Agency employees who speak out against Trump are treading on difficult ground, particularly since federal civil servants have limited rights to free speech in the workplace. In 2006, the Supreme Court ruled that the First Amendment does not protect public employees for statements made while acting in their official capacity, making it risky to speak out against a new administration that has been openly hostile to the media and anyone else who challenges its narrative.

Moreover, the Hatch Act of 1939 prohibits the vast majority of federal employees from participating in certain political activities on the job, including advocating for and against political candidates. Trump has filed 2020 campaign paperwork and is considered a political candidate. This means that federal employees are prohibited from speaking for or against his reelection in their official capacity, according to a memo circulated by the US Office of Special Counsel last week.

Ruch said making a statement as simple as, "This is a disaster, we've got to get rid of this guy," around the water cooler at a federal office could apparently cost a federal employee their job.

Federal employees do have First Amendment rights as private citizens, but that doesn't protect them in the workplace. Not too long after the White House's snafu with the National Park Service's Twitter account, the EPA sent out an agency-wide memo advising employees about the difference between addressing the public as an EPA employee and in their "individual personal capacity."

Pandering to the Predator: Labor and Energy Under Trump

By Sean Sweeney - New Labor Forum, February 3, 2017

Donald Trump’s inauguration on January 20th 2017 saw unions and activist groups from numerous social movements take to the streets and declare an all-out war of resistance to both his presidency and his agenda.  

As is now clear, some union officials have not only dodged the draft, but have actually joined the opposition. Trump has made it clear that he intends to give full-on support for the further development of fossil fuels. He plans to revive coal, and get behind fracking for shale oil and shale gas. He also plans to approve major infrastructure projects like the Keystone XL and Dakota Access pipelines. This just happens to be a big part of labor’s agenda also, and agenda that has been largely shaped by the North American Building Trades Unions (NABTU).

A Trump-Trades Confederacy?

Leaders of NABTU have not only openly embraced Trump’s energy agenda, they  quickly warmed up to Trump himself—and some of his proposed appointees. In a pre-inauguration statement, NABTU praised Trump for nominating former Exxon Mobil CEO Rex Tillermen to be Secretary of State. NABTU said, “We believe he will be a tremendous success,” and praised Tillermen’s “resilient and dynamic grasp of both global and domestic policy issues, and a deep and unyielding sense of patriotism for our great nation.” Of this writing, even prominent Republicans are uncomfortable having someone with a pension plan worth $70 million and who owns $218 million’s worth of company stock become the country’s top diplomat.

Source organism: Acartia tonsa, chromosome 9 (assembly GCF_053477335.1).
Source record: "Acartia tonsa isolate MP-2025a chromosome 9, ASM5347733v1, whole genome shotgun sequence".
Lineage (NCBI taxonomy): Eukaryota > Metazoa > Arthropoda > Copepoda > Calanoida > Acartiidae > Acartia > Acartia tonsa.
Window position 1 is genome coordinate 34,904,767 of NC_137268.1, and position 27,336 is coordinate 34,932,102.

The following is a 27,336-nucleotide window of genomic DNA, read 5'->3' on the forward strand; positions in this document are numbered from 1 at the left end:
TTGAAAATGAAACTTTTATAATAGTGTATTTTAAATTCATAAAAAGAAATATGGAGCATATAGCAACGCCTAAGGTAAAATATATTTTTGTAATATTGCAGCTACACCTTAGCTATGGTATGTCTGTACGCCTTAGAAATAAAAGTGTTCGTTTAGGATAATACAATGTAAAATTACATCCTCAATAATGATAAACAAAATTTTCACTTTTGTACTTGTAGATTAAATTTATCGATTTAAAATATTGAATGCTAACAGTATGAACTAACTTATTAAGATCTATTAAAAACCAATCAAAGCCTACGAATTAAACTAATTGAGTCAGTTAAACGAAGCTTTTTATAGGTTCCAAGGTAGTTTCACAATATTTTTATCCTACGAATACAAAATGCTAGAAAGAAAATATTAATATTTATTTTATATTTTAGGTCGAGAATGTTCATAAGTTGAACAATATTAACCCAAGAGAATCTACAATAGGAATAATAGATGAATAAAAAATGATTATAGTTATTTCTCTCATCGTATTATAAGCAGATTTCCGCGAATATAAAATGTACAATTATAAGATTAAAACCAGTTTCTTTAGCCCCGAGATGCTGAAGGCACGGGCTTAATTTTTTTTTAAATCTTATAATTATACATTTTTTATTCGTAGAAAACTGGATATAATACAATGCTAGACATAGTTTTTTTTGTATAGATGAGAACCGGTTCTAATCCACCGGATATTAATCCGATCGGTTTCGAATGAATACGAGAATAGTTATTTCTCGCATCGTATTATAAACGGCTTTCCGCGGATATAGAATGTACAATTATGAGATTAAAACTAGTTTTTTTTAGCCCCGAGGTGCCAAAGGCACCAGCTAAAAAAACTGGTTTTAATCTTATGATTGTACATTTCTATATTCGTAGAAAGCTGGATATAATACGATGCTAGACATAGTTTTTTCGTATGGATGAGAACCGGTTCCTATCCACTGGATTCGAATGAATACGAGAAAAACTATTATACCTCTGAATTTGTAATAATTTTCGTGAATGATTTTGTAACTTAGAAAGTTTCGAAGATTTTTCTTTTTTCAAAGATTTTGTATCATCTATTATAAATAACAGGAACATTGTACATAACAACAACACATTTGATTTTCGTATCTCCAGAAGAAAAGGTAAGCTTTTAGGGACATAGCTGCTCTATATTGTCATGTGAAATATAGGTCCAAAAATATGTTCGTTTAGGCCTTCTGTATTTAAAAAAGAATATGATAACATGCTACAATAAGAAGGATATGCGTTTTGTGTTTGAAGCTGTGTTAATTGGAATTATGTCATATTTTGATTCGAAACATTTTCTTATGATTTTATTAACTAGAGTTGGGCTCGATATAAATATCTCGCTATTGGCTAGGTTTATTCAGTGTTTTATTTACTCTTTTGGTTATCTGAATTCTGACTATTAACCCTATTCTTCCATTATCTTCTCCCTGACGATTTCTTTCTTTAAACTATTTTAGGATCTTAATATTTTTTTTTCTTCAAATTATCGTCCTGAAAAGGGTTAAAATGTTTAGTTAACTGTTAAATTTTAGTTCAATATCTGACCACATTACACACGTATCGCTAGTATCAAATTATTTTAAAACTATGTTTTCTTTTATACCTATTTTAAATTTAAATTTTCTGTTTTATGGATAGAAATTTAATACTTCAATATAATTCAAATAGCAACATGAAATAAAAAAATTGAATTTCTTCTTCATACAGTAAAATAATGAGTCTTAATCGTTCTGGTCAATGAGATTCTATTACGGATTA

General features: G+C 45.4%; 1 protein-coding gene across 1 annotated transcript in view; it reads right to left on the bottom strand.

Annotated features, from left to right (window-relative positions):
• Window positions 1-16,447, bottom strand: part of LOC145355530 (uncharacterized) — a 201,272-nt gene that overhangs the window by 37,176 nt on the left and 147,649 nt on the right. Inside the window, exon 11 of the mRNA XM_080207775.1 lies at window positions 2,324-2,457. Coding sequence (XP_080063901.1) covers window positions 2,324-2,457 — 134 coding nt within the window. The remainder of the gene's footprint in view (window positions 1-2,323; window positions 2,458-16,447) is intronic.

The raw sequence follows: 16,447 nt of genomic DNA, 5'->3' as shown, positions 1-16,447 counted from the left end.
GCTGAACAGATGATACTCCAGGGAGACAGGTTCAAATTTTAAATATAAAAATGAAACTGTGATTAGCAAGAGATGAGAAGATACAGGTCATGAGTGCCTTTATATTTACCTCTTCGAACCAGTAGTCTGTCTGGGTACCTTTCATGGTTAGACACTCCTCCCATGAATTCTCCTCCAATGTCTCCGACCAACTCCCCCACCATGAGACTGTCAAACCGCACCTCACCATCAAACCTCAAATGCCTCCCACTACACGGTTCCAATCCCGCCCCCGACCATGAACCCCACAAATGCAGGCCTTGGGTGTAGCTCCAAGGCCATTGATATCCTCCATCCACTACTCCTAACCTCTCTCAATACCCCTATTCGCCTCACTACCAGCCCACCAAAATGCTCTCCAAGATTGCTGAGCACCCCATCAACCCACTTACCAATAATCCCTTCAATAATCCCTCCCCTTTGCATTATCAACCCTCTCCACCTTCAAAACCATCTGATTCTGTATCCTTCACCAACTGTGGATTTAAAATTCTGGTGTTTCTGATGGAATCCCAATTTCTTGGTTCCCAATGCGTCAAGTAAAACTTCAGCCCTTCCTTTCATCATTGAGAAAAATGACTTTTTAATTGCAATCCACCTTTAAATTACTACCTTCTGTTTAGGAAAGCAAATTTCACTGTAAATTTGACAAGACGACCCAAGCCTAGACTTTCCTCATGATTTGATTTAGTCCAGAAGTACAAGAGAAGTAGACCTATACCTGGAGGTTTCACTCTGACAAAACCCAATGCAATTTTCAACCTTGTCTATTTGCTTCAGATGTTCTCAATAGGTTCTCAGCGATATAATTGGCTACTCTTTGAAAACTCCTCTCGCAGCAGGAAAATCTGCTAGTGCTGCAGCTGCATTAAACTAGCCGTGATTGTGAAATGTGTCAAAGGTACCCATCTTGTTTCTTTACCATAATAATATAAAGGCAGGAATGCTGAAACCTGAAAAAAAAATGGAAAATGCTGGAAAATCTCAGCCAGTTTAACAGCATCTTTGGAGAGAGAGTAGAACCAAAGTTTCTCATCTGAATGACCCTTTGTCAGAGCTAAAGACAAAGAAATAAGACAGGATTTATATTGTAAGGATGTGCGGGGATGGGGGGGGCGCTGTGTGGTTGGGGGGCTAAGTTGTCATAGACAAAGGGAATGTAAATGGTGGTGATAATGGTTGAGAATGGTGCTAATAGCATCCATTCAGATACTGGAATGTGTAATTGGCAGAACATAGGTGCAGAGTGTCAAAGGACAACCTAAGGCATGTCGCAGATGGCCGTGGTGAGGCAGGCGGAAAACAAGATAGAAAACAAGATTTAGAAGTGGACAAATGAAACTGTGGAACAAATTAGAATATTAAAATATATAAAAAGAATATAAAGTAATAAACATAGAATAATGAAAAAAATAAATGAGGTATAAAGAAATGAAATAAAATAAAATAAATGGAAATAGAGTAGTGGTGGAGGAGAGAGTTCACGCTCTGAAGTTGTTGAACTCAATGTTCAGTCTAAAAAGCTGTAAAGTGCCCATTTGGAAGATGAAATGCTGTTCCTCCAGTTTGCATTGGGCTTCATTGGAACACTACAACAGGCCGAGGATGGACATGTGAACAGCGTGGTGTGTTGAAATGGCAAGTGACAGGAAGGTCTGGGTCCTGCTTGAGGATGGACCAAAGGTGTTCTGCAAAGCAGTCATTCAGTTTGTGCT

In another sign of approval for Trump, the Laborer’s union (LiUNA) criticized the outgoing Administration’s decision to remove offshore areas for future leasing. In one of his final acts as president, Obama thwarted oil and gas industry plans to explore and drill in the Arctic and Atlantic Oceans. Attacking Obama, the union stated, “LIUNA looks forward to working with the Trump Administration to reverse this and other regressive energy policies enacted by the outgoing President.”  This from a union that just a few years ago was on the cutting edge of the “green jobs” agenda, an active partner in the Blue-Green Alliance, and one of the first US unions to call on the Obama administration to adopt the science-based emissions reductions targets proposed by the Intergovernmental Panel on Climate Change (IPCC).

Also significant was Trump’s post-inauguration White House meeting with labor leaders on Jan 23rd.  Participants included NABTU President Sean McGarvey, LiUNA President Terry O’Sullivan, Sheet Metal workers’ union President Joseph Sellers, Carpenters President Doug McCarron and Mark McManus, president of the Plumbers and Pipefitters. Progressive unions were, it seems, not invited. McGarvey told the New York Times “We have a common bond with the president…We come from the same industry. He understands the value of driving development, moving people to the middle class.”

To Halt the Slide Into Authoritarianism, We Need a General Strike

By The Shutdown Collective - Truthout, February 11, 2017

In the weeks immediately after Donald Trump won the presidential election, many people expressed serious concern about the content of his policies and platform. This isn't surprising. Having lost the popular vote by nearly 3 million, Trump had the thinnest support of any incoming president in modern history. However, in the two weeks since he has taken office, these concerns have moved into a whole new realm. Widespread opposition to his administration is mobilizing now not merely around the content of his policies (what he does), but also the manner in which he is governing (how he does it).